With their offence misfiring and the exploits of Los Angeles Kings goaltender Jonathan Quick mesmerizing, the New Jersey Devils stand on the verge of being swept out of the Stanley Cup Finals.
During Monday's 4-0 defeat, the Devils saw each promising opportunity blocked by the glove of Quick and resulted in New Jersey trailing 3-0 in the best-of-seven series.
"You have to give their goalie and their team some credit," subdued Devils coach Peter DeBoer told reporters. "We put up the same number of chances against Philadelphia, the Rangers, (and) we were getting goals. We're not this series."
New Jersey have scored just two goals in their three losses this series, with a miserable 0-for-12 record on the power-play.
Game Three saw the Devils get a five-on-three power-play advantage in the first period, but they came up empty in an example of how the series has gone.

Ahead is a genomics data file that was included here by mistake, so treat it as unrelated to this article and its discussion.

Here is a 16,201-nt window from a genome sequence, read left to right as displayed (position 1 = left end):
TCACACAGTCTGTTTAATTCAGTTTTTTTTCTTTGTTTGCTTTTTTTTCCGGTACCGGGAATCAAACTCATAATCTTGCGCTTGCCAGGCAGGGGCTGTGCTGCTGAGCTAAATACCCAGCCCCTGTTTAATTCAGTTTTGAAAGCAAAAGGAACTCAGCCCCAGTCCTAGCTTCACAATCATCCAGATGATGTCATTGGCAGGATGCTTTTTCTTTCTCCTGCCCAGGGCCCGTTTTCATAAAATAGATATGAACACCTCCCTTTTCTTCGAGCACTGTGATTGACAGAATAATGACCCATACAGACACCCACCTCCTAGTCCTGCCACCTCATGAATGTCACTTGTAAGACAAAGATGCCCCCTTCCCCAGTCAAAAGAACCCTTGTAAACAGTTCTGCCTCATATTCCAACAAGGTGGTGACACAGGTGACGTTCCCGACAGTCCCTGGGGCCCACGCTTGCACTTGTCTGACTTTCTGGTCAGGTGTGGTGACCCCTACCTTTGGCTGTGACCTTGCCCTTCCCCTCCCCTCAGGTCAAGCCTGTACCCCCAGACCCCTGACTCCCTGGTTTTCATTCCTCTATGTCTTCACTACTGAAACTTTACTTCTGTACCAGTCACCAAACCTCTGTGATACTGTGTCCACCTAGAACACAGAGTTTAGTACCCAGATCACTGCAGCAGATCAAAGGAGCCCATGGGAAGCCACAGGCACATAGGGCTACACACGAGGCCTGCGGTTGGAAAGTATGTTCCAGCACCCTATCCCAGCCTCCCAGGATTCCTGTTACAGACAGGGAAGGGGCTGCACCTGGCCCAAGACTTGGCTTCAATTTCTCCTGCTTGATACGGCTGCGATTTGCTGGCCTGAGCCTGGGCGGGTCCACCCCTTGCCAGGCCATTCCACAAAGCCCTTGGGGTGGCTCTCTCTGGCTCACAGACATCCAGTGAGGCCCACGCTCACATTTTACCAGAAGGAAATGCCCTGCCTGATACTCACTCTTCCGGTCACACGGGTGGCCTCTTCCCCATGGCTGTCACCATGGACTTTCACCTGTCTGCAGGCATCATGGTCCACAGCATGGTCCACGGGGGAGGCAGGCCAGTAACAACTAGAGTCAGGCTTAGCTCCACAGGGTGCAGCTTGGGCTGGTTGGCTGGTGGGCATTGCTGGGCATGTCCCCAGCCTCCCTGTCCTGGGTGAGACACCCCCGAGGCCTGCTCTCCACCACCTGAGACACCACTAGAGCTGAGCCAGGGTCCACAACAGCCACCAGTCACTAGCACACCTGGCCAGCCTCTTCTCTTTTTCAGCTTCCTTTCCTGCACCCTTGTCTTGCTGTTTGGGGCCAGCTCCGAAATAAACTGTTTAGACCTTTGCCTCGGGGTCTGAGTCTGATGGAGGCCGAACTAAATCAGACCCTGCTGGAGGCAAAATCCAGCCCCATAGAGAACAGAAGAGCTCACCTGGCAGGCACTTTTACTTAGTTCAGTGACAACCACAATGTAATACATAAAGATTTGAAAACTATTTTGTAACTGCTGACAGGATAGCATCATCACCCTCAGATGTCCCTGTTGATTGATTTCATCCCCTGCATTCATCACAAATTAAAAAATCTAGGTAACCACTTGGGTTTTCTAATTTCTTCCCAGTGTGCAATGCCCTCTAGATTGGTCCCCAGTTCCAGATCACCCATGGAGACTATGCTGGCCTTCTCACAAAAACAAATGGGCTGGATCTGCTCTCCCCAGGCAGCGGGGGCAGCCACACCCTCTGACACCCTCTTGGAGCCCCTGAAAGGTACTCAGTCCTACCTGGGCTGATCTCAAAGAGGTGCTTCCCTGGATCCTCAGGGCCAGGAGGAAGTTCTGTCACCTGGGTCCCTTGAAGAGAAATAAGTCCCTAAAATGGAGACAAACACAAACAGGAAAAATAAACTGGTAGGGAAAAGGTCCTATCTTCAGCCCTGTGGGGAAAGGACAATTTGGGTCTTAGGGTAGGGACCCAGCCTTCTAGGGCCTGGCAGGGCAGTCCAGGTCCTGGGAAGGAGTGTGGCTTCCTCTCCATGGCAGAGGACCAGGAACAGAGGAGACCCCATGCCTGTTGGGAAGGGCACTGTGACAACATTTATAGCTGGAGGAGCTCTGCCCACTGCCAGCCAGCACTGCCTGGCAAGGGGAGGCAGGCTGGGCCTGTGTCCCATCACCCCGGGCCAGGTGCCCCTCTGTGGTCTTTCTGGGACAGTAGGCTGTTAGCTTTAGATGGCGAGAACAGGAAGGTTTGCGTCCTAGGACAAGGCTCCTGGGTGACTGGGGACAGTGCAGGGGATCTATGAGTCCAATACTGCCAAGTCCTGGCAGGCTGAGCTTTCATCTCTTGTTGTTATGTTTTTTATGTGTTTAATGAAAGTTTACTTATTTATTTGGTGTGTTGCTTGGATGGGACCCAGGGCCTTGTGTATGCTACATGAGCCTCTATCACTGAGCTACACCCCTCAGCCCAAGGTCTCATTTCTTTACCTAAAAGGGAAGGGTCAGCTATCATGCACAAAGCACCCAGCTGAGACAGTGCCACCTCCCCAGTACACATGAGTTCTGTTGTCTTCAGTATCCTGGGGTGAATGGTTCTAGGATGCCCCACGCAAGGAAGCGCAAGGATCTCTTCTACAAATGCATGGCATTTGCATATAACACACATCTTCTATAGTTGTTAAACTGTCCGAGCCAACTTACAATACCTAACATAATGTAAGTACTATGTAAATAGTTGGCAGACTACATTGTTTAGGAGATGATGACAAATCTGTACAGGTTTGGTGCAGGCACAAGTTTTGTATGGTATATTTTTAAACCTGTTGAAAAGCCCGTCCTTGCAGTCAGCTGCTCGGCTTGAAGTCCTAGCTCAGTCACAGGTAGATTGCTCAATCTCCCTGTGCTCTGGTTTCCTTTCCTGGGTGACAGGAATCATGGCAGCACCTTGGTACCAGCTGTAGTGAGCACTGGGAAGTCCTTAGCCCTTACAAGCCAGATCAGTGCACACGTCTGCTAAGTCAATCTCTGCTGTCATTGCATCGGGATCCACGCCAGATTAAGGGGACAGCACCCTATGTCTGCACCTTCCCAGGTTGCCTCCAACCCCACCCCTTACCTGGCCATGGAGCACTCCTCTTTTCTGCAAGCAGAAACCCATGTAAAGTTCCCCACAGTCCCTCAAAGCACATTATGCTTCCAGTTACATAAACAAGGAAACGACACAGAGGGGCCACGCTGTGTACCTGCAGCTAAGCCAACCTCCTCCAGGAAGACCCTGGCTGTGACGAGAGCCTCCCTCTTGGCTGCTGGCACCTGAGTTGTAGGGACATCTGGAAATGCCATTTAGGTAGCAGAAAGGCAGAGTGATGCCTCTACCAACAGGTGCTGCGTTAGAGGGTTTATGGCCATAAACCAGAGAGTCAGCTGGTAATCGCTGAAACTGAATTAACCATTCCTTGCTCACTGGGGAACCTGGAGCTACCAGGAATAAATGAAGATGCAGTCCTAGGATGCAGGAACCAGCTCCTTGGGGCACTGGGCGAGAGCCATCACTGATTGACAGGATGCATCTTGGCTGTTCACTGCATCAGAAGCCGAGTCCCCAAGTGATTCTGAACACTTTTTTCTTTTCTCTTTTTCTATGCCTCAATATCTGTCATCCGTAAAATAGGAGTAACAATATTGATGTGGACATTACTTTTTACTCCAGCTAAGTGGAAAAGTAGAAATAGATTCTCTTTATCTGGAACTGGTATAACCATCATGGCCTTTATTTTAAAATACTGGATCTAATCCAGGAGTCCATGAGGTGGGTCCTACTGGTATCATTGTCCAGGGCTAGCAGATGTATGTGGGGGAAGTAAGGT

Quick, who stonewalled the Devils with 22 saves on Monday, made several point blank stops including one on New Jersey captain Zach Parise in the opening period.
After pushing the Kings to razor-close overtime finishes in the first two games of the series, the Devils were broken down by the Kings at the Staple Center and appear out of answers.
"I guess it is the worst situation we could be in," said New Jersey goaltender Martin Brodeur, who stopped 17 shots in the defeat. "We just have to put our head down and work, and trust that the result will be there one way or the other."
If the Devils are to win Game Four on Wednesday and force the series back to New Jersey they will have to discover the offence that helped them run through the Eastern Conference as a sixth seed to set up a surprising Stanley Cup matchup.
New Jersey forwards Parise and Ilya Kovalchuk have been quick to acknowledge their need to deliver, but, at this point, the Devils may be starting to realize that even their best might not be good enough.
"The frustrating part is you're creating some quality chances, and they're not going in," DeBoer said. "We need more goals. That's pretty obvious."
(Editing by Patrick Johnston)